"Haunted House" as featured on Creepy Canada television series!
The Mathers-Walls House Strange events are witnessed by those who work at this once industrious Mill in Kenora, Ontario. At the turn of the century, businessman John Mathers brought industry to the township of Kenora, Ontario which included a flour mill and a saw Mill. During the operation of the mills, many employees lived in a near-by housing unit. Soon an illness spread throughout the mill, infecting employees and their families. Some even died in each other’s arms. Today, tour groups walk the mill and its residence, and some people have witnessed paranormal activity. A woman noticed a rocking chair mysteriously moving back and forth. A painter, while restoring one of the rooms, had his tools, suddenly, thrown against a wall. Considering the many former residents, and the hardships they endured, , its no wonder the building still has its ghostly residents.
116 Ottawa Street, Keewatin
Open in summer only
The Mather-Walls House in Keewatin (now part of Kenora) reflects the vision of one man – John Mather.
Mather, a native of Scotland who emigrated to Canada in 1857, became Keewatins first postmaster and school board chairman. A shrewd businessman, he acquired the lumber rights to an area around Lake of the Woods at a time when railway construction dominated the local economy. Mather formed the Keewatin Lumbering and Manufacturing Company and hired workers from as far away as Scotland.
In 1889, Mather built three almost identical houses for his employees. The first and third have undergone significant alterations over the years. The second, originally the residence of Mathers son David, is now known as the Mather-Walls House.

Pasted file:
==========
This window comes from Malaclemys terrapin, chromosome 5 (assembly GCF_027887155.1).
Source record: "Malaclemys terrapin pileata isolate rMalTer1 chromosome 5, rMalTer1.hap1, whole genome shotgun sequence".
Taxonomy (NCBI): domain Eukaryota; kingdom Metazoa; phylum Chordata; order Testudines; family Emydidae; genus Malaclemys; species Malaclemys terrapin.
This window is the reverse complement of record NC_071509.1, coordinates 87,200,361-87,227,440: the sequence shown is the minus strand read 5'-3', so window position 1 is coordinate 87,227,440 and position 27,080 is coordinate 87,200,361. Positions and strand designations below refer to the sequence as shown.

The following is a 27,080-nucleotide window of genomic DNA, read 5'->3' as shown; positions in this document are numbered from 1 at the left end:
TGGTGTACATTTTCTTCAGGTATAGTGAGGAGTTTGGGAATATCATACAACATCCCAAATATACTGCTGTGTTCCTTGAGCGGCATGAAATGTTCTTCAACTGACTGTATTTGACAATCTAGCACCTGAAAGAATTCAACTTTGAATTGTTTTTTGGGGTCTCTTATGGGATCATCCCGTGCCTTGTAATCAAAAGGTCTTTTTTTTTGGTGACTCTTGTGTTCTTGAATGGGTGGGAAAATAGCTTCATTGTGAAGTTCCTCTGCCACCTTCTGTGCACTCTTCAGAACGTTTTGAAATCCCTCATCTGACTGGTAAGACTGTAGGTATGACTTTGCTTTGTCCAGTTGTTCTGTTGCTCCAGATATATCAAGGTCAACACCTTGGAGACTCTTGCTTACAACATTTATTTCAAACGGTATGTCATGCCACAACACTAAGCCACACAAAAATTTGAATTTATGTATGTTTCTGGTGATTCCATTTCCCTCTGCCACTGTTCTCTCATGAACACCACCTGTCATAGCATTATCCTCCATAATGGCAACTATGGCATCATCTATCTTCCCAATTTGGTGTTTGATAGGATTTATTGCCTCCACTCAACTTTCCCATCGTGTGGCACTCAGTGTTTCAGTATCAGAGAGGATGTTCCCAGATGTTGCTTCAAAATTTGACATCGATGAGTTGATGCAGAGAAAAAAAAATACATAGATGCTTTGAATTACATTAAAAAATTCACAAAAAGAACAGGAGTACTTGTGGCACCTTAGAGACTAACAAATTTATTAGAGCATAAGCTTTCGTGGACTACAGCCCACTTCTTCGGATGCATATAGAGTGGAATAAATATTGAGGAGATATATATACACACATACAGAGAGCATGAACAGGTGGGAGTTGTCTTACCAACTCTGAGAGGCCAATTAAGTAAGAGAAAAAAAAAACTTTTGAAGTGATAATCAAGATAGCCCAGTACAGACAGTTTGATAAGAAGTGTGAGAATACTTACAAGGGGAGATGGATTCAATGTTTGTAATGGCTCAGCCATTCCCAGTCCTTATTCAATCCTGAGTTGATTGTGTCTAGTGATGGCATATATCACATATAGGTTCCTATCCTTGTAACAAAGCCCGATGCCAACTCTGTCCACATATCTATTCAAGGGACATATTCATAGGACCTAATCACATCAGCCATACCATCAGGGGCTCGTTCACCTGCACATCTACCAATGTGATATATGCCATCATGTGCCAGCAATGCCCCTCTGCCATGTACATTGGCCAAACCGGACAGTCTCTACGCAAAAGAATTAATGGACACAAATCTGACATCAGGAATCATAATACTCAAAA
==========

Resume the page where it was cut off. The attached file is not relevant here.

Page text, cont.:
Preserved by the Foundation, the Mather-Walls House is a conservative wooden version of the exuberant Queen Anne style, designed by Winnipeg architect George Browne. It has a picturesque roof line, verandas, fine interior wood trim and hardware, and windows in a variety of shapes and forms decorated with panes of coloured glass. In 1906 the house was purchased by John Walls, foreman at the mill. Located on a hill, it originally overlooked the lumber and flour mills across the bay. Today it is home to the Lake of the Woods Historical Society. The house features furnishings from the era of the Walls family, as well as an interpretive display highlighting the Mather family and their significant impact on the development of the area.
The Foundation purchased the Mather-Walls House in 1975. Between 1975 and 1984, it conducted extensive research, then undertook a complete restoration of the site.
The Lake of the Woods Historical Society has operated the Mather-Walls House, since it opened in 1985, under an agreement with the Foundation. The Society holds its meetings and hosts community events on the premises, and in the summer months conducts public tours.
Today, the house contains an interpretive display highlighting the significant impact of the Mather family on the development of the area.
Restoration of the Mather-Walls House began in 1978. By 1981, reconstruction of the outbuildings and exterior details, such as the verandah, had been completed. In 1984 a two year interior restoration was undertaken.
The Mather-Walls House has been the subject of archaeological, architectural and historical studies. Artifacts such as ceramics and glass bottles were unearthed in an excavation, revealing a wealth of information about the lifestyles of the families who lived here over the past one hundred years.
Come and Visit!
The Society provides public tours of this historic Queen Anne style Victorian home located at 1116 Ottawa Street in Keewatin. Furnished with many of the original fixtures, tour guides will take you back 105 years for a look at lifestyles our forefathers knew. Special exhibits are on display throughout the year.
Tours are offered May - September 1, six days a week (closed Mondays).
The house is also available for private and public function rentals.